Anyway, he’s doing well and we’re really pleased about that, but we were and still are, really pleased with how Audrey is progressing.

In fact, I remember my time alone with Audrey as an 18/20 month old as not very different. No walking of course, but I feel like we had our little chats and she made choices, yet I know she wasn’t at the Level Rex is now at. I guess I’m just saying that you can be content with your child and their development even when it’s delayed/tough going.

Life is still very challenging with two small humans, they test me daily, but it’s also wonderful. Their little voices! The chats they have with each other! The cuddles! The fights! The tantrums! Losing my mind! All life is here.

Nursery times 2

Today I went back to work after 18 months of maternity leave (well, the cold, hard fact is, I was made redundant whilst on maternity leave, but let’s ignore that). 

As I walked home (that’s right, no dodgy commute, just a meander through leafy Hove), I felt so incredibly emotional. I’m a cry baby anyway (I’m sure I’ve mentioned my tearful John Lewis advert moments/sniffles at people dying on Neighbours/sobbing to La La Land?), but this felt like such a mix of feelings. Rex spent an entire day cared for by nursery staff! – You see he’s only spent time with friends and family before, this was a big deal. 

Audrey is a nursery pro – she started at 10 months and save a few tears at pick up (when she realised we left her!), she’s always been an easy-going sort; she took to it like a rubber ducky to kids’ bath time and we never looked back.

Rex has been a bit more clingy in general and at 16 months he’s at a trickier age than she was, but, nursery settling sessions went well. So I wasn’t crazy-nervous about him starting and to be honest second time around you’re much more willing for your kids to fly or fall. But when lunchtime arrived I realised I was keen to check in and hear from nursery that he was having a good time (which he was).

Once the day came to an end I was excited to get home to see my family. It was a good feeling because it is so rare that I get to miss Rex. Audrey has been going to nursery twice a week and on those days I get very excited for her to come home… clearly every day I cannot wait for my husband to get home, but for Rex… well we just don’t get very long breaks from one another to miss each other. What a novelty. I missed him. Amazing.

In many ways I’m one of those mums that complains about how I’m always with my kids and that I have no time for me, but then doesn’t let others look after them. I fear leaving them, it’s a control thing and I’m working on it. Walking down the street alone on a mild summer evening was pretty awesome. I started daydreaming about dates with Ted, maybe going for a run; just time without kids that I haven’t “allowed” myself before.

Getting home (5 minutes before my crew), I really got the “sight for sore eyes” phrase. Wow. My beautiful children arrived home with their Daddy, full of smiles and lots of shouting “Mummy!!”, it was wonderful. Rex was very clingy, but in such a lovely way and I got lots of cuddles and kisses.

For anyone wondering if working (and this is only part time to be clear) after having children is a good idea… thinking; will you feel guilty? Will it be difficult to do something other than wipe bums and faces? Will my children suffer? Well, in my experience, working or just having a regular activity away from your children is a great idea (insert thumbs up emoji here). I just feel like I’ve had a boost and that both my children seemed lovelier because I didn’t spend the day with them! Ha.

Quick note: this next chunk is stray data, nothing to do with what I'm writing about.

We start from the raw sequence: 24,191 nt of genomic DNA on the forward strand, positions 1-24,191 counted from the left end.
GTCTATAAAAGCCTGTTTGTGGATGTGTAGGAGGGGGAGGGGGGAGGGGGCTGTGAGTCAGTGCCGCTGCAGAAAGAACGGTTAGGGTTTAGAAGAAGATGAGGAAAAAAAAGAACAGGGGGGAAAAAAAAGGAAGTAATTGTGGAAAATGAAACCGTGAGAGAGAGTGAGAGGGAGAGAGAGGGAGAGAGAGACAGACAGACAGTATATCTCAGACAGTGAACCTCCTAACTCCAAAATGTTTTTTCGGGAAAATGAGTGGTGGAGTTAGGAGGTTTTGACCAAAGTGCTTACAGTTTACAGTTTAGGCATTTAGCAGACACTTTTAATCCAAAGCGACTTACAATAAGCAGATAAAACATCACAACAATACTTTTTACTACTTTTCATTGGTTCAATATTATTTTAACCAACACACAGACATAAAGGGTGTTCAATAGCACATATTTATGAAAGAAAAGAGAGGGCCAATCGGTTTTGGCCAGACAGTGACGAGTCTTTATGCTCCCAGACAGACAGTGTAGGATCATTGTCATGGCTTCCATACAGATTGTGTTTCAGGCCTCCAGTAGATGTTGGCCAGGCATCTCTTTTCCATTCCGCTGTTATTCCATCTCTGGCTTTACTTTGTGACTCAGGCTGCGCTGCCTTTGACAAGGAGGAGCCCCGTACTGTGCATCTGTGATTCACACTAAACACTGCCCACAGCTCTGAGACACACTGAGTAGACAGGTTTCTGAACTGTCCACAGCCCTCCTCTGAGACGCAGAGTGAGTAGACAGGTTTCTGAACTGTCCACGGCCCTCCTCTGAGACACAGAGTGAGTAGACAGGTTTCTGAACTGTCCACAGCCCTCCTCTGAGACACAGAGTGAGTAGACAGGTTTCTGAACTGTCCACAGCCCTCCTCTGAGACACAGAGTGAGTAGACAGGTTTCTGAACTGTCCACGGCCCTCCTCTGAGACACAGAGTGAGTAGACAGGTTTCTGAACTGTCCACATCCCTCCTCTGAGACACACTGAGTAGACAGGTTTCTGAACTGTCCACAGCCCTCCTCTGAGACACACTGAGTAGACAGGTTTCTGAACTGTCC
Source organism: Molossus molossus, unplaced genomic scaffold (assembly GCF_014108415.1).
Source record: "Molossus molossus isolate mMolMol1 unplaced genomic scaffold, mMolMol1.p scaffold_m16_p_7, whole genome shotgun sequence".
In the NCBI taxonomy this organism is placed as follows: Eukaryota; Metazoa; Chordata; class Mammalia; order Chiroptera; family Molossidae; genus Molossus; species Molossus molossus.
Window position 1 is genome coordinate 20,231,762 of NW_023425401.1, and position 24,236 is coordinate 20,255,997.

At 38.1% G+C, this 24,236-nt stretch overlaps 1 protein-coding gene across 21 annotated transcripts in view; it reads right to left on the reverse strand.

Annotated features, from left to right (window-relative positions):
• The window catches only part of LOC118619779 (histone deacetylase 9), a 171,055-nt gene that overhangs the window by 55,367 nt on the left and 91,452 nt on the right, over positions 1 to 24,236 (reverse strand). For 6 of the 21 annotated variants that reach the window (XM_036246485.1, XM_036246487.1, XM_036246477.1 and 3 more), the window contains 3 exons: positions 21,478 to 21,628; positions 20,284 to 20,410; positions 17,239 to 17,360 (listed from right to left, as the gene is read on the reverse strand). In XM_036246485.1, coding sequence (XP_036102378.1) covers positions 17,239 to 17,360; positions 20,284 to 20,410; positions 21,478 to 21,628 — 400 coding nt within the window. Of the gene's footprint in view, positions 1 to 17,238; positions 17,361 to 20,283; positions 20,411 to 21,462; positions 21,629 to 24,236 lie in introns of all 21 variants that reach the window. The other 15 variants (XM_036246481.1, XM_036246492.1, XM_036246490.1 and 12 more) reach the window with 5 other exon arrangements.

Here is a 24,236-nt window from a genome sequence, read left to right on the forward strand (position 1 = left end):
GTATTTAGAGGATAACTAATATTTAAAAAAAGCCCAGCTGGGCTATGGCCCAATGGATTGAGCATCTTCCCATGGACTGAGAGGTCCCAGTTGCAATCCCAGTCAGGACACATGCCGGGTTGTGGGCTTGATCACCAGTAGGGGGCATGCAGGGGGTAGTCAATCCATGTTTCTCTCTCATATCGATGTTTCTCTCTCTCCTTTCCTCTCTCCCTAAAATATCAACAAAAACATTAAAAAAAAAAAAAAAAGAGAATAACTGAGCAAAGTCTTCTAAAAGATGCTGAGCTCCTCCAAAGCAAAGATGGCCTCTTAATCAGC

Check them out in pics below – Rexy got for a balloon on his first day and he loves balloons!

We’ve come a long way, babies

I have a tendency to project. Always wanting to be at the next stage of life, always worrying about what’s next, definitely struggling to live in the now.

Today I sat with Audrey whilst she fed herself a yoghurt and her younger brother napped upstairs in his cot. I took a breath and marvelled at where I sat, how far we have come.

In Rex’s tiny speck of a lifetime (7 and a half months), he has gone from only sleeping in the sling or on me at night, to sleeping in a buggy, cot or sling, sleeping at night (in his Sleepyhead) in a cot from around 7pm to 4 or 5am. He sometimes even settles without a fuss. We sit and eat dinner without the sound of a crying baby and I sleep for one long stretch rather than I’m tiny 1 or 2 hours stints. He is eating well and taking formula happily now the booby is no more. He crawls, pulls to stand, cruises along the furniture, claps his hands and is a happy boy.

Audrey has taken independent steps, continues to amaze us with her language and has an ability to make me cry with joy on a daily basis.

Once upon a time, Audrey wouldn’t eat food off a plate (she was so used to the high chair table). We worked so hard to get her to eat off a plate, but she would only accept one piece of food at a time! I mention this because the other week at Whoopsadaisy I put cheese and crackers on her plate and someone said “She’s having different foods on the same plate now?” And it took me a while to understand what they meant! Because I had forgotten how hard we worked to get Audrey to accept a plate of varied food. Just like I can now give her a spoon and a yoghurt and she just eats (she used to get stroppy and say “Mummy do it!!”).

Audrey asks to use the potty, she often drinks from an open cup. Rex holds his own bottle, he responds well to us signing “milk” and “food”.

They achieve great things and all I can do is think “Yes, but I wish she fed herself every meal time..” Or “Yes, but I wish he was sleeping through until 6.30am…” I need to be satisfied with how far we have come!

I guess sometimes it feels like baby steps (no pun intended), but we are getting there – both of my beauties are coming along and making me proud every day. 

Typical challenges

It’s early to acknowledge this (given we only have 3 months of experience with a “typical” child), but I’ve started thinking about how different this journey is going to be in comparison to our experience with Audrey.